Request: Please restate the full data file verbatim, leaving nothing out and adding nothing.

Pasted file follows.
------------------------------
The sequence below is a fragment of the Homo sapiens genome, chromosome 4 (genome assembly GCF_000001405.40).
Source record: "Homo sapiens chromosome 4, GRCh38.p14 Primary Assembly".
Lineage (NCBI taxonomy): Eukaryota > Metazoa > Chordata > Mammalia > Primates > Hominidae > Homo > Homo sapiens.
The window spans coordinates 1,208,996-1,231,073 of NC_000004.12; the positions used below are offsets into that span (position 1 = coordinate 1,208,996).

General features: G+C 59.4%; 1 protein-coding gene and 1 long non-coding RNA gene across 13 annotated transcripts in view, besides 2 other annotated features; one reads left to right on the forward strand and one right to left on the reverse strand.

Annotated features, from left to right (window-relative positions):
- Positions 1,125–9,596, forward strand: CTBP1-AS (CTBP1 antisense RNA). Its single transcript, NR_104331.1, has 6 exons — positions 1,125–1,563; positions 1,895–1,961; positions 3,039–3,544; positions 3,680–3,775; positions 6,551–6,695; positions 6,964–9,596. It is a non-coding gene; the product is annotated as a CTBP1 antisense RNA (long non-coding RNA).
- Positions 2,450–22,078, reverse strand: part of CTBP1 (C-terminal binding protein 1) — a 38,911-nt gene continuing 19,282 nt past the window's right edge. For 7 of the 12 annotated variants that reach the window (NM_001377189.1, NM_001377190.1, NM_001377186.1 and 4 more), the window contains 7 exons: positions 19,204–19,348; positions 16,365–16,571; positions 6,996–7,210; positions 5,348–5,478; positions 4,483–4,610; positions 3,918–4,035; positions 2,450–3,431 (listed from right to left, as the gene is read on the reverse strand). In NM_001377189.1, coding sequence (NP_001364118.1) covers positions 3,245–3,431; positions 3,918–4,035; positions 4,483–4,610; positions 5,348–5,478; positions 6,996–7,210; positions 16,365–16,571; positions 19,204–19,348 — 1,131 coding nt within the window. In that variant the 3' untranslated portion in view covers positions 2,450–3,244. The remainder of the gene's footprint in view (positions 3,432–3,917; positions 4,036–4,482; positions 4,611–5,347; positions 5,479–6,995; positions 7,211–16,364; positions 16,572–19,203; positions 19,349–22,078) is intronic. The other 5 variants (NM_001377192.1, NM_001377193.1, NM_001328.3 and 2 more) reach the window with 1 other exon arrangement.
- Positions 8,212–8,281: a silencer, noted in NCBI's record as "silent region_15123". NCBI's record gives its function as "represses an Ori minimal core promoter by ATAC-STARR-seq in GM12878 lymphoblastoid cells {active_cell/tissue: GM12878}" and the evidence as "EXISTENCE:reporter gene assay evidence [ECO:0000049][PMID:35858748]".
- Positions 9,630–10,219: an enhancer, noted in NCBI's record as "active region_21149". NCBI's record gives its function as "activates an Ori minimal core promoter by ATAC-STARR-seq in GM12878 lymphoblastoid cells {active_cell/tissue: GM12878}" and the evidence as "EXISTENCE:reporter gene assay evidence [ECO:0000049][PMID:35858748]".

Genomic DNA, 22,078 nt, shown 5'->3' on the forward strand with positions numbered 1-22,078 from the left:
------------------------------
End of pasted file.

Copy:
The sequence below is a fragment of the Homo sapiens genome, chromosome 4 (genome assembly GCF_000001405.40).
Source record: "Homo sapiens chromosome 4, GRCh38.p14 Primary Assembly".
Lineage (NCBI taxonomy): Eukaryota > Metazoa > Chordata > Mammalia > Primates > Hominidae > Homo > Homo sapiens.
The window spans coordinates 1,208,996-1,231,073 of NC_000004.12; the positions used below are offsets into that span (position 1 = coordinate 1,208,996).

General features: G+C 59.4%; 1 protein-coding gene and 1 long non-coding RNA gene across 13 annotated transcripts in view, besides 2 other annotated features; one reads left to right on the forward strand and one right to left on the reverse strand.

Annotated features, from left to right (window-relative positions):
- Positions 1,125–9,596, forward strand: CTBP1-AS (CTBP1 antisense RNA). Its single transcript, NR_104331.1, has 6 exons — positions 1,125–1,563; positions 1,895–1,961; positions 3,039–3,544; positions 3,680–3,775; positions 6,551–6,695; positions 6,964–9,596. It is a non-coding gene; the product is annotated as a CTBP1 antisense RNA (long non-coding RNA).
- Positions 2,450–22,078, reverse strand: part of CTBP1 (C-terminal binding protein 1) — a 38,911-nt gene continuing 19,282 nt past the window's right edge. For 7 of the 12 annotated variants that reach the window (NM_001377189.1, NM_001377190.1, NM_001377186.1 and 4 more), the window contains 7 exons: positions 19,204–19,348; positions 16,365–16,571; positions 6,996–7,210; positions 5,348–5,478; positions 4,483–4,610; positions 3,918–4,035; positions 2,450–3,431 (listed from right to left, as the gene is read on the reverse strand). In NM_001377189.1, coding sequence (NP_001364118.1) covers positions 3,245–3,431; positions 3,918–4,035; positions 4,483–4,610; positions 5,348–5,478; positions 6,996–7,210; positions 16,365–16,571; positions 19,204–19,348 — 1,131 coding nt within the window. In that variant the 3' untranslated portion in view covers positions 2,450–3,244. The remainder of the gene's footprint in view (positions 3,432–3,917; positions 4,036–4,482; positions 4,611–5,347; positions 5,479–6,995; positions 7,211–16,364; positions 16,572–19,203; positions 19,349–22,078) is intronic. The other 5 variants (NM_001377192.1, NM_001377193.1, NM_001328.3 and 2 more) reach the window with 1 other exon arrangement.
- Positions 8,212–8,281: a silencer, noted in NCBI's record as "silent region_15123". NCBI's record gives its function as "represses an Ori minimal core promoter by ATAC-STARR-seq in GM12878 lymphoblastoid cells {active_cell/tissue: GM12878}" and the evidence as "EXISTENCE:reporter gene assay evidence [ECO:0000049][PMID:35858748]".
- Positions 9,630–10,219: an enhancer, noted in NCBI's record as "active region_21149". NCBI's record gives its function as "activates an Ori minimal core promoter by ATAC-STARR-seq in GM12878 lymphoblastoid cells {active_cell/tissue: GM12878}" and the evidence as "EXISTENCE:reporter gene assay evidence [ECO:0000049][PMID:35858748]".

Genomic DNA, 22,078 nt, shown 5'->3' on the forward strand with positions numbered 1-22,078 from the left: